Some of their best musical experimentation

Seminal hardcore band Converge burst into the music scene’s conscience in the early 2000s and on this, album number nine, the band has continued to push boundaries in all directions.

The Dusk in Us opens on a slightly quieter note with ‘A Single Tear’, and by quieter I mean cleaner guitar tone.  This is the sound of a band experimenting a little with their well worn shock and awe formula, before attempting to take your head off on follow up ‘Eye of the Quarrel,’ a throwback to the desperate and maniacal music that drew the attention of fans worldwide.

The musical experimentation flows in and out of the album from the almost grind ‘Cannibals’ to the close to rock guitar riffs on ‘Under Duress’. Converge haven’t taken the full Frank Carter & the Rattlesnakes route, but vocalist Jacob Bannon is a lot clearer in the mix, and his cleans are well used making his heavier vocals feel even more frustrated and maniacal.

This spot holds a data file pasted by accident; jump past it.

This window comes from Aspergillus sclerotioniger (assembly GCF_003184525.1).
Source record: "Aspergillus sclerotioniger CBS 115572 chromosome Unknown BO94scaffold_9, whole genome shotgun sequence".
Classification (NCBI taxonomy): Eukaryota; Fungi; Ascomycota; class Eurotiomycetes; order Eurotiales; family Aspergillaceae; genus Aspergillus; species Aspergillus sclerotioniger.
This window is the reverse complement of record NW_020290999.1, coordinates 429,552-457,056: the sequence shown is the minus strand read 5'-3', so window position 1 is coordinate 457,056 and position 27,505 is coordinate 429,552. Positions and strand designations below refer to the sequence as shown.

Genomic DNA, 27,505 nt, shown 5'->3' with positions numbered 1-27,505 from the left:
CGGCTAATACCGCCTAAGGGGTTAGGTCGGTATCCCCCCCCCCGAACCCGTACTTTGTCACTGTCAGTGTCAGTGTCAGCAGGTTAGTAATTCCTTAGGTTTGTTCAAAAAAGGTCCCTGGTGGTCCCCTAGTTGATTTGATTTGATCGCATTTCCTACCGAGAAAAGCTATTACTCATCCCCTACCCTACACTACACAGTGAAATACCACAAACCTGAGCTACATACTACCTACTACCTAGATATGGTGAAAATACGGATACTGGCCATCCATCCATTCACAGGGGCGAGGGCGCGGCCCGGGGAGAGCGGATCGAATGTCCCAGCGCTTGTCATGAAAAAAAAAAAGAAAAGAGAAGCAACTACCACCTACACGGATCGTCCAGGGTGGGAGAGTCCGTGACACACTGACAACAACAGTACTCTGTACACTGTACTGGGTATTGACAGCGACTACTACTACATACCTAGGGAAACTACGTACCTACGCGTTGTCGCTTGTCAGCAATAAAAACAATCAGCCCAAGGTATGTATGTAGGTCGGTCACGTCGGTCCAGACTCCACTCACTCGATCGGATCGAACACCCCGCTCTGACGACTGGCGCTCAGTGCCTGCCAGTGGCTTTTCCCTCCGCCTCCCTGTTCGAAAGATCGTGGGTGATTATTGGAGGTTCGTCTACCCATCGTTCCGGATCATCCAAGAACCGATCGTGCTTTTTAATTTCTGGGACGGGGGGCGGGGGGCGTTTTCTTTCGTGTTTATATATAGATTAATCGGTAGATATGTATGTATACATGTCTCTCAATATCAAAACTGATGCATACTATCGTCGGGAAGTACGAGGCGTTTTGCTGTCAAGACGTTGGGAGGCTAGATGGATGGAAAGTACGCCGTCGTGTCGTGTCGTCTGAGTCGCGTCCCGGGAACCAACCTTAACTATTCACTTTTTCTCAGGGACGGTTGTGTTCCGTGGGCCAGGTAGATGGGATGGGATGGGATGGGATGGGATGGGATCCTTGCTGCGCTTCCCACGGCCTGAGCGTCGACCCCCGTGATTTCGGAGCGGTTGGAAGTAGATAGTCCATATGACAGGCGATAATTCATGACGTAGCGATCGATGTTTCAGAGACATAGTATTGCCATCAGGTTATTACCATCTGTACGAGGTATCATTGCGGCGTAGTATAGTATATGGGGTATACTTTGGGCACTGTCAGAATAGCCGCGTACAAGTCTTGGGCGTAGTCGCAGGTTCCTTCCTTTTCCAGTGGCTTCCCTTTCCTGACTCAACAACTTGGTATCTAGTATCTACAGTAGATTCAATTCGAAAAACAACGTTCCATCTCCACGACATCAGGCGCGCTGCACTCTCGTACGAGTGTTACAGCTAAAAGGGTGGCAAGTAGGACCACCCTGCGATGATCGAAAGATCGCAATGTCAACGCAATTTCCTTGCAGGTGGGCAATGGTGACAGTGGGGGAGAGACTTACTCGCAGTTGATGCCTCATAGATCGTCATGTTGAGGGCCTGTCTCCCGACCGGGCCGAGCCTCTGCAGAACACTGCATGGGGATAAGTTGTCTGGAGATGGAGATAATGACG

I have complained before about bands pulling the handbrake on a fast flowing album, and this is sadly no exception with the title track sitting right in the middle of the running order and pulling the brake on hard. Sounding like a curious mix of shoegaze and perhaps Americana its seven minute run time builds slowly but never goes anywhere.

The able follow up ‘Wildlife’ reminds you what you probably came here for as it blasts into ‘Murk & Morrow’ and ‘Trigger’, the latter of which carries a funky bass strut and what may be the most memorable vocals ever by the band. The rest of the real experimentation is left for the last two tracks . ‘Thousands of Miles Between Us’ is a ballad worthy only of a band of this nature as it leads into ‘Reptilian’, a song that I find hard to categorise other than Converge pushing doom upon you.

Not the best album by this band, but it is full of the hardcore urgency they are known for as well as some of their best musical experimentation.